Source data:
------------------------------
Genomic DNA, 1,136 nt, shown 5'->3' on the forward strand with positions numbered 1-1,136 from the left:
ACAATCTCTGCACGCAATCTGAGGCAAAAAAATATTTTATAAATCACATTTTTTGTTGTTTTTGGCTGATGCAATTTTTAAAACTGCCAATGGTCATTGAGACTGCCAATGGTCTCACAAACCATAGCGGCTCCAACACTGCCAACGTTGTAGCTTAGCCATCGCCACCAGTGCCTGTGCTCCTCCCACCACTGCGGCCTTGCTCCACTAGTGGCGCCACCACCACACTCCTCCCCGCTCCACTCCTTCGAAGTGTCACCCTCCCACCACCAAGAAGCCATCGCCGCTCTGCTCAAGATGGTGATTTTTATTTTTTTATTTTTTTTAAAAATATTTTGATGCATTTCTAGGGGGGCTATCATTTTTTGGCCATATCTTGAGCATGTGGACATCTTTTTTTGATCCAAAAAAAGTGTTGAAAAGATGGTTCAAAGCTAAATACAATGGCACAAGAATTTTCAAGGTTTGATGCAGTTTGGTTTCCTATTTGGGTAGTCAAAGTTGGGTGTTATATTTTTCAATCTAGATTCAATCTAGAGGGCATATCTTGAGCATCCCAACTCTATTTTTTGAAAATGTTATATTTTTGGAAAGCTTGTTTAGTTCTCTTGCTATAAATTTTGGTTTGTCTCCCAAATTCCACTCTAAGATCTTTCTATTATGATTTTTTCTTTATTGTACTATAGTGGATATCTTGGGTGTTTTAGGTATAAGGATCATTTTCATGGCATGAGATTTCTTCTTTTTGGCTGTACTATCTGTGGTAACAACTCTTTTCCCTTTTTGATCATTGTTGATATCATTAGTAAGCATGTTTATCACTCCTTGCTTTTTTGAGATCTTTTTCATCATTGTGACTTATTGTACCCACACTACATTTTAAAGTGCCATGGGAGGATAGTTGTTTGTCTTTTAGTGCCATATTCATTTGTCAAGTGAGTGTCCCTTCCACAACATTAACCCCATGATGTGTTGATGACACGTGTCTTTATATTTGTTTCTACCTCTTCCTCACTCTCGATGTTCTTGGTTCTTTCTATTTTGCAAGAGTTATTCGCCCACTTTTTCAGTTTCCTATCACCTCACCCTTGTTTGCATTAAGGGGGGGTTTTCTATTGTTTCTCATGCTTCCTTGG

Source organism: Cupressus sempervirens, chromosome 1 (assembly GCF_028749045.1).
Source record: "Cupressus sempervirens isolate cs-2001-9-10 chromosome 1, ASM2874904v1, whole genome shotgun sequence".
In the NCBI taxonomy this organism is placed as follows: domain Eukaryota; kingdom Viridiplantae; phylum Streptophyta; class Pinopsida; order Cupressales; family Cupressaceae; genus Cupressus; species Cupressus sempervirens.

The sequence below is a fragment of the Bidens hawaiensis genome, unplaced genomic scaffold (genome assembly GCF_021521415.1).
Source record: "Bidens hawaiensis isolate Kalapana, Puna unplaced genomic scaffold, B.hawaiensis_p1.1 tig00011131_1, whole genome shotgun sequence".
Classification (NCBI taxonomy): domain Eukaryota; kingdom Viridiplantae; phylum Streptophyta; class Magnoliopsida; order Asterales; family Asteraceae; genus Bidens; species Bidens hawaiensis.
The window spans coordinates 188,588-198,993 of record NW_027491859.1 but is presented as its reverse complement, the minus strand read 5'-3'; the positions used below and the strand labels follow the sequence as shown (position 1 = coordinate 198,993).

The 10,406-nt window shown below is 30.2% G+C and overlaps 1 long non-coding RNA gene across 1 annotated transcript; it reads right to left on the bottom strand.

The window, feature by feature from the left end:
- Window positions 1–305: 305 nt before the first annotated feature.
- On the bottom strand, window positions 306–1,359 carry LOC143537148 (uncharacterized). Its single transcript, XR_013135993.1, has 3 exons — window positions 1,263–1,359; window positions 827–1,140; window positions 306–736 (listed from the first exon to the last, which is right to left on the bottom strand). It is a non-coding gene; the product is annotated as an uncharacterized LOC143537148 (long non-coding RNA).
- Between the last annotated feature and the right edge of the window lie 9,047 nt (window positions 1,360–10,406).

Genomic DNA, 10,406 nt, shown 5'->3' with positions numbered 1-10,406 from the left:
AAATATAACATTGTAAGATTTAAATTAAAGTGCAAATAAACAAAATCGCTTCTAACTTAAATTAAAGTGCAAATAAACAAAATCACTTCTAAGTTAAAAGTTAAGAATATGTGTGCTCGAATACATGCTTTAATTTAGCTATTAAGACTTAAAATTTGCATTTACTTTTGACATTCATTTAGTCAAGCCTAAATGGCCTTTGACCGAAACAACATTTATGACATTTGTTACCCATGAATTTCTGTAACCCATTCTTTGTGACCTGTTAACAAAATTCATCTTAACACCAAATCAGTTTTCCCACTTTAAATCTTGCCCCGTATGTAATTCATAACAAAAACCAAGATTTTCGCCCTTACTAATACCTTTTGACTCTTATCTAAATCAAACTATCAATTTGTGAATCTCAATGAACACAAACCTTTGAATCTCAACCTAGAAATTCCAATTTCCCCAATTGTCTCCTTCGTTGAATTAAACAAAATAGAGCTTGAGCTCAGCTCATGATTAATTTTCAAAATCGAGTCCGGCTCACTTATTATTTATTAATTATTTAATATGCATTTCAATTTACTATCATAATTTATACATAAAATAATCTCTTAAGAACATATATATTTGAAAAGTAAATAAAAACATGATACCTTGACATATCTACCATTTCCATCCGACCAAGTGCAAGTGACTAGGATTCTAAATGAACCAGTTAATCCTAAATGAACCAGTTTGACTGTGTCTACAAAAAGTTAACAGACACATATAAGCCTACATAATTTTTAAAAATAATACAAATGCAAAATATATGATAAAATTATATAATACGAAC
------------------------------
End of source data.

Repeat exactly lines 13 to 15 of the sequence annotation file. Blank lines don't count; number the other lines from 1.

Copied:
- On the bottom strand, window positions 306–1,359 carry LOC143537148 (uncharacterized). Its single transcript, XR_013135993.1, has 3 exons — window positions 1,263–1,359; window positions 827–1,140; window positions 306–736 (listed from the first exon to the last, which is right to left on the bottom strand). It is a non-coding gene; the product is annotated as an uncharacterized LOC143537148 (long non-coding RNA).
- Between the last annotated feature and the right edge of the window lie 9,047 nt (window positions 1,360–10,406).

Genomic DNA, 10,406 nt, shown 5'->3' with positions numbered 1-10,406 from the left: